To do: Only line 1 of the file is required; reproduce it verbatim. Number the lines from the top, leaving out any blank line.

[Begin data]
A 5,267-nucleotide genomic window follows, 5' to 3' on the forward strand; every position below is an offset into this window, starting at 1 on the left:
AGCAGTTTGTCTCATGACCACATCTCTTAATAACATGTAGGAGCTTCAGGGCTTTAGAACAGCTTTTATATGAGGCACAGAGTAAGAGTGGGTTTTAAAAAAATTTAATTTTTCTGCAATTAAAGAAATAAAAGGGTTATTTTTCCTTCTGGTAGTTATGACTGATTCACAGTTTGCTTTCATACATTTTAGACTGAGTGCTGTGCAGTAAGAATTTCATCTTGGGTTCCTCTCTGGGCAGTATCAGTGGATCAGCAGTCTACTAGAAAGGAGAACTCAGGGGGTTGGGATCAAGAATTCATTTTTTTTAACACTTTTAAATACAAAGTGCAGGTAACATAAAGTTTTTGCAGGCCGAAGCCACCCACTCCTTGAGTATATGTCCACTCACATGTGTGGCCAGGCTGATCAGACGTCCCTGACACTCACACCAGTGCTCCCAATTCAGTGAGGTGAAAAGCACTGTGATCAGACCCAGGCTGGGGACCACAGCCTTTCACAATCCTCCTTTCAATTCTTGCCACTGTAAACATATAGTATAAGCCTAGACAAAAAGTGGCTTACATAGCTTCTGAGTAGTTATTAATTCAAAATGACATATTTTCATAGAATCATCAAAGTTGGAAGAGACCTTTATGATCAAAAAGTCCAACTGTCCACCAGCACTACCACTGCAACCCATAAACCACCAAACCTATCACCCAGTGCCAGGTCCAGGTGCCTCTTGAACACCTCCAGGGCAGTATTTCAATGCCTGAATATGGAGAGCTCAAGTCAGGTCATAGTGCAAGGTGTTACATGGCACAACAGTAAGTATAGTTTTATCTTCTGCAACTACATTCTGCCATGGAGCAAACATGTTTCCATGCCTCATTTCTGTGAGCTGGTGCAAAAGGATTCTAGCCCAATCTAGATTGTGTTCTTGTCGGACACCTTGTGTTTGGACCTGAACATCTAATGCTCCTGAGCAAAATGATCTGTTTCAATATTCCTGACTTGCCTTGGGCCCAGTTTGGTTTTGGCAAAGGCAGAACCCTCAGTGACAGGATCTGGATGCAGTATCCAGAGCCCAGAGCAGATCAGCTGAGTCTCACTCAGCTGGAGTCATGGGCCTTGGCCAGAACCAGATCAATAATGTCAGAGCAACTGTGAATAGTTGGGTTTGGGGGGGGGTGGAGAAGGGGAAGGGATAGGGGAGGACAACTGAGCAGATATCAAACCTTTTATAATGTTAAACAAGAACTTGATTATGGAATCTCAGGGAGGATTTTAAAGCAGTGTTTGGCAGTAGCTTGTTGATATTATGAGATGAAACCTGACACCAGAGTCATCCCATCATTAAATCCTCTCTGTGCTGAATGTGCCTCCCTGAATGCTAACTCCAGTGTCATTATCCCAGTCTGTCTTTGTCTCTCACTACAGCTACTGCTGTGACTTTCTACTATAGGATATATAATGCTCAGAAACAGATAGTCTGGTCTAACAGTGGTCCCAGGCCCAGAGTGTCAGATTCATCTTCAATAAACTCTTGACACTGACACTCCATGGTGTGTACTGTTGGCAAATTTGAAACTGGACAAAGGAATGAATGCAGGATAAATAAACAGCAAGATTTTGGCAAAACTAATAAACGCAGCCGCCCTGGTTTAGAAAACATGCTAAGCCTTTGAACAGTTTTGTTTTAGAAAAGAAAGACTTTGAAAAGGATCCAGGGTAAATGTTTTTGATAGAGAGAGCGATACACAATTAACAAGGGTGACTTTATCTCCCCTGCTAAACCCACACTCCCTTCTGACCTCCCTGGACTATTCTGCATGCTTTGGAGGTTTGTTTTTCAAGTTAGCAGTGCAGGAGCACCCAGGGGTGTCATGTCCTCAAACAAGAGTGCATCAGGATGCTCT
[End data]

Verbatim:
A 5,267-nucleotide genomic window follows, 5' to 3' on the forward strand; every position below is an offset into this window, starting at 1 on the left: